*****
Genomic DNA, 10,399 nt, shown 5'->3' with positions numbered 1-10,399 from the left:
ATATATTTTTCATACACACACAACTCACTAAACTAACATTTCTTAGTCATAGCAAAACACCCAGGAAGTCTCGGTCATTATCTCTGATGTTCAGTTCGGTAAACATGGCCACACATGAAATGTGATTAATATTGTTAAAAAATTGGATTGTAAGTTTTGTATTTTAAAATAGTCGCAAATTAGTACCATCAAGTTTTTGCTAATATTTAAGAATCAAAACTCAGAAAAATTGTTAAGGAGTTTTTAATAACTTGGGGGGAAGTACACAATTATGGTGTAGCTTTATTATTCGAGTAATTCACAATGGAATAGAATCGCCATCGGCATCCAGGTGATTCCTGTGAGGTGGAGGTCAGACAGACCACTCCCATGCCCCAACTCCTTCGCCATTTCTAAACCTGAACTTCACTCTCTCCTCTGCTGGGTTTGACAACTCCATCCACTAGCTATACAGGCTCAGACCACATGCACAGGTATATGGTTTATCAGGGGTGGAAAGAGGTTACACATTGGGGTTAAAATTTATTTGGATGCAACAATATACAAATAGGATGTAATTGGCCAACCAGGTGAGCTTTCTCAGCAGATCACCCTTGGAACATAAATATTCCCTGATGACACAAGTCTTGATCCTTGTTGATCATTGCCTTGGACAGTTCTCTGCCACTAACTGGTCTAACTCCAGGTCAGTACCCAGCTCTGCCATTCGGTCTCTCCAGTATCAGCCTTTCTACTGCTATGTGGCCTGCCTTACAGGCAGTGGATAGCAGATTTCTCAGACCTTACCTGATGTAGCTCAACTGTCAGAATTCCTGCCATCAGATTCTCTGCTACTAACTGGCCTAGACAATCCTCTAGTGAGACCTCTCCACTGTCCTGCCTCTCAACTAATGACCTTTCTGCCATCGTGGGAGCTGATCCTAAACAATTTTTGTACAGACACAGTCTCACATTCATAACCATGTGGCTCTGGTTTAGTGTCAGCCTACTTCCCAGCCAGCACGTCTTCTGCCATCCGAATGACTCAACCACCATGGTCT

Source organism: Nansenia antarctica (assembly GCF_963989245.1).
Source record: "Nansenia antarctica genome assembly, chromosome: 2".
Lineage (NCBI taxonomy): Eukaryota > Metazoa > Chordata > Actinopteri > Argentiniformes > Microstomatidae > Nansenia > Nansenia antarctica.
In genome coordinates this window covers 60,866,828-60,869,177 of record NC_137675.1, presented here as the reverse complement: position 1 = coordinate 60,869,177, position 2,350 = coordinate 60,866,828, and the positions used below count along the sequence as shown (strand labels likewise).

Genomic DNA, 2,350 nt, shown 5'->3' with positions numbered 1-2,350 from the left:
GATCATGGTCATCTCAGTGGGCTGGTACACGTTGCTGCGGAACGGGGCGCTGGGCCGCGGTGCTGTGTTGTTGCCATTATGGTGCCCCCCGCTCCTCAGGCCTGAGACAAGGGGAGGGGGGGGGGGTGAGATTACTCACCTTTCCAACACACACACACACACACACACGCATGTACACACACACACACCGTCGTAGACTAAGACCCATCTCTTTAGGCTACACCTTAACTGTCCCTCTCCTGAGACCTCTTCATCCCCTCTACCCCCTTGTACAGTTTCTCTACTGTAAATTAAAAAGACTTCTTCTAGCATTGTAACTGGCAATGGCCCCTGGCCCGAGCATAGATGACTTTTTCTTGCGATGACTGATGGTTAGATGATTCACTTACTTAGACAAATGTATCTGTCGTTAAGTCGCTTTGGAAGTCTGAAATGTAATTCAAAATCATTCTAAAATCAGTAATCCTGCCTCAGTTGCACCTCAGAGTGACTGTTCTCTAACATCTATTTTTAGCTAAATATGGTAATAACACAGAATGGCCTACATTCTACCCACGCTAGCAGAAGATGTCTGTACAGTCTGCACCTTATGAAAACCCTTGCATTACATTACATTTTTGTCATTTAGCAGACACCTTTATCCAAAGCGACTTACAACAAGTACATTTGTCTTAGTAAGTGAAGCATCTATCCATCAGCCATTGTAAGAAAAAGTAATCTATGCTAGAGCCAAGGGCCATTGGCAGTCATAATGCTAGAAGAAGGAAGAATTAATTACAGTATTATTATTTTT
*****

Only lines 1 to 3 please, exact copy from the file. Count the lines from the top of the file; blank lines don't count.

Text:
Genomic DNA, 10,399 nt, shown 5'->3' with positions numbered 1-10,399 from the left:
ATATATTTTTCATACACACACAACTCACTAAACTAACATTTCTTAGTCATAGCAAAACACCCAGGAAGTCTCGGTCATTATCTCTGATGTTCAGTTCGGTAAACATGGCCACACATGAAATGTGATTAATATTGTTAAAAAATTGGATTGTAAGTTTTGTATTTTAAAATAGTCGCAAATTAGTACCATCAAGTTTTTGCTAATATTTAAGAATCAAAACTCAGAAAAATTGTTAAGGAGTTTTTAATAACTTGGGGGGAAGTACACAATTATGGTGTAGCTTTATTATTCGAGTAATTCACAATGGAATAGAATCGCCATCGGCATCCAGGTGATTCCTGTGAGGTGGAGGTCAGACAGACCACTCCCATGCCCCAACTCCTTCGCCATTTCTAAACCTGAACTTCACTCTCTCCTCTGCTGGGTTTGACAACTCCATCCACTAGCTATACAGGCTCAGACCACATGCACAGGTATATGGTTTATCAGGGGTGGAAAGAGGTTACACATTGGGGTTAAAATTTATTTGGATGCAACAATATACAAATAGGATGTAATTGGCCAACCAGGTGAGCTTTCTCAGCAGATCACCCTTGGAACATAAATATTCCCTGATGACACAAGTCTTGATCCTTGTTGATCATTGCCTTGGACAGTTCTCTGCCACTAACTGGTCTAACTCCAGGTCAGTACCCAGCTCTGCCATTCGGTCTCTCCAGTATCAGCCTTTCTACTGCTATGTGGCCTGCCTTACAGGCAGTGGATAGCAGATTTCTCAGACCTTACCTGATGTAGCTCAACTGTCAGAATTCCTGCCATCAGATTCTCTGCTACTAACTGGCCTAGACAATCCTCTAGTGAGACCTCTCCACTGTCCTGCCTCTCAACTAATGACCTTTCTGCCATCGTGGGAGCTGATCCTAAACAATTTTTGTACAGACACAGTCTCACATTCATAACCATGTGGCTCTGGTTTAGTGTCAGCCTACTTCCCAGCCAGCACGTCTTCTGCCATCCGAATGACTCAACCACCATGGTCT

Source organism: Nansenia antarctica (assembly GCF_963989245.1).